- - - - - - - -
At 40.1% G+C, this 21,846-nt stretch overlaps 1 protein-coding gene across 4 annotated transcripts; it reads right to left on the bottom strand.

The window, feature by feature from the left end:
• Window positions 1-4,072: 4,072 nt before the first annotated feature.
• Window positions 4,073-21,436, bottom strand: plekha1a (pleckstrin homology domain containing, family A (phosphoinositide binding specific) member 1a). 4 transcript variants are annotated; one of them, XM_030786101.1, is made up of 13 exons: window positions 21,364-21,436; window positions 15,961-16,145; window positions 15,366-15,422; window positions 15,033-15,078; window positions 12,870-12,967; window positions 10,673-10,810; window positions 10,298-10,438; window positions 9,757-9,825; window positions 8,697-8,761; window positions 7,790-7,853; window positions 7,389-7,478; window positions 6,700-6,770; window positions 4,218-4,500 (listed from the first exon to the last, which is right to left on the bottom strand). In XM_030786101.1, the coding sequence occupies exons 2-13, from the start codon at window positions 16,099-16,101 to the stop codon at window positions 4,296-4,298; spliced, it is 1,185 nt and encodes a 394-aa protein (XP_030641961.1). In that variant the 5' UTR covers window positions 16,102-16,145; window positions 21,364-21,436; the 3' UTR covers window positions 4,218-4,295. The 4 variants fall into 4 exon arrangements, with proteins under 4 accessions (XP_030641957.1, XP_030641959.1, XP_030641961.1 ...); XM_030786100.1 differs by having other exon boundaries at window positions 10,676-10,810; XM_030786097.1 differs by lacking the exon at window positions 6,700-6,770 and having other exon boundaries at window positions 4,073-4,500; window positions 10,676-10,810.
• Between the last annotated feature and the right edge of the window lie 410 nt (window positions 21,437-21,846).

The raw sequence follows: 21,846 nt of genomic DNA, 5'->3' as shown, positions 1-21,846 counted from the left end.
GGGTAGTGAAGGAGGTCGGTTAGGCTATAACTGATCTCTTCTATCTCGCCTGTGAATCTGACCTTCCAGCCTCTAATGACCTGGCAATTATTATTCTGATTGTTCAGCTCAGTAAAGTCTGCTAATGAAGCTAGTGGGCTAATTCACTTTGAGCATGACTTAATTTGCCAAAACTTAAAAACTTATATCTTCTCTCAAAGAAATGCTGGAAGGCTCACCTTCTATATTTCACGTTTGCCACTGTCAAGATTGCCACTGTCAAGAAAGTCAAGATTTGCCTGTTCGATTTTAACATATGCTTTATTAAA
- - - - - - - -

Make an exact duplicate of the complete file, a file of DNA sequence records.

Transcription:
At 40.1% G+C, this 21,846-nt stretch overlaps 1 protein-coding gene across 4 annotated transcripts; it reads right to left on the bottom strand.

The window, feature by feature from the left end:
• Window positions 1-4,072: 4,072 nt before the first annotated feature.
• Window positions 4,073-21,436, bottom strand: plekha1a (pleckstrin homology domain containing, family A (phosphoinositide binding specific) member 1a). 4 transcript variants are annotated; one of them, XM_030786101.1, is made up of 13 exons: window positions 21,364-21,436; window positions 15,961-16,145; window positions 15,366-15,422; window positions 15,033-15,078; window positions 12,870-12,967; window positions 10,673-10,810; window positions 10,298-10,438; window positions 9,757-9,825; window positions 8,697-8,761; window positions 7,790-7,853; window positions 7,389-7,478; window positions 6,700-6,770; window positions 4,218-4,500 (listed from the first exon to the last, which is right to left on the bottom strand). In XM_030786101.1, the coding sequence occupies exons 2-13, from the start codon at window positions 16,099-16,101 to the stop codon at window positions 4,296-4,298; spliced, it is 1,185 nt and encodes a 394-aa protein (XP_030641961.1). In that variant the 5' UTR covers window positions 16,102-16,145; window positions 21,364-21,436; the 3' UTR covers window positions 4,218-4,295. The 4 variants fall into 4 exon arrangements, with proteins under 4 accessions (XP_030641957.1, XP_030641959.1, XP_030641961.1 ...); XM_030786100.1 differs by having other exon boundaries at window positions 10,676-10,810; XM_030786097.1 differs by lacking the exon at window positions 6,700-6,770 and having other exon boundaries at window positions 4,073-4,500; window positions 10,676-10,810.
• Between the last annotated feature and the right edge of the window lie 410 nt (window positions 21,437-21,846).

The raw sequence follows: 21,846 nt of genomic DNA, 5'->3' as shown, positions 1-21,846 counted from the left end.
GGGTAGTGAAGGAGGTCGGTTAGGCTATAACTGATCTCTTCTATCTCGCCTGTGAATCTGACCTTCCAGCCTCTAATGACCTGGCAATTATTATTCTGATTGTTCAGCTCAGTAAAGTCTGCTAATGAAGCTAGTGGGCTAATTCACTTTGAGCATGACTTAATTTGCCAAAACTTAAAAACTTATATCTTCTCTCAAAGAAATGCTGGAAGGCTCACCTTCTATATTTCACGTTTGCCACTGTCAAGATTGCCACTGTCAAGAAAGTCAAGATTTGCCTGTTCGATTTTAACATATGCTTTATTAAA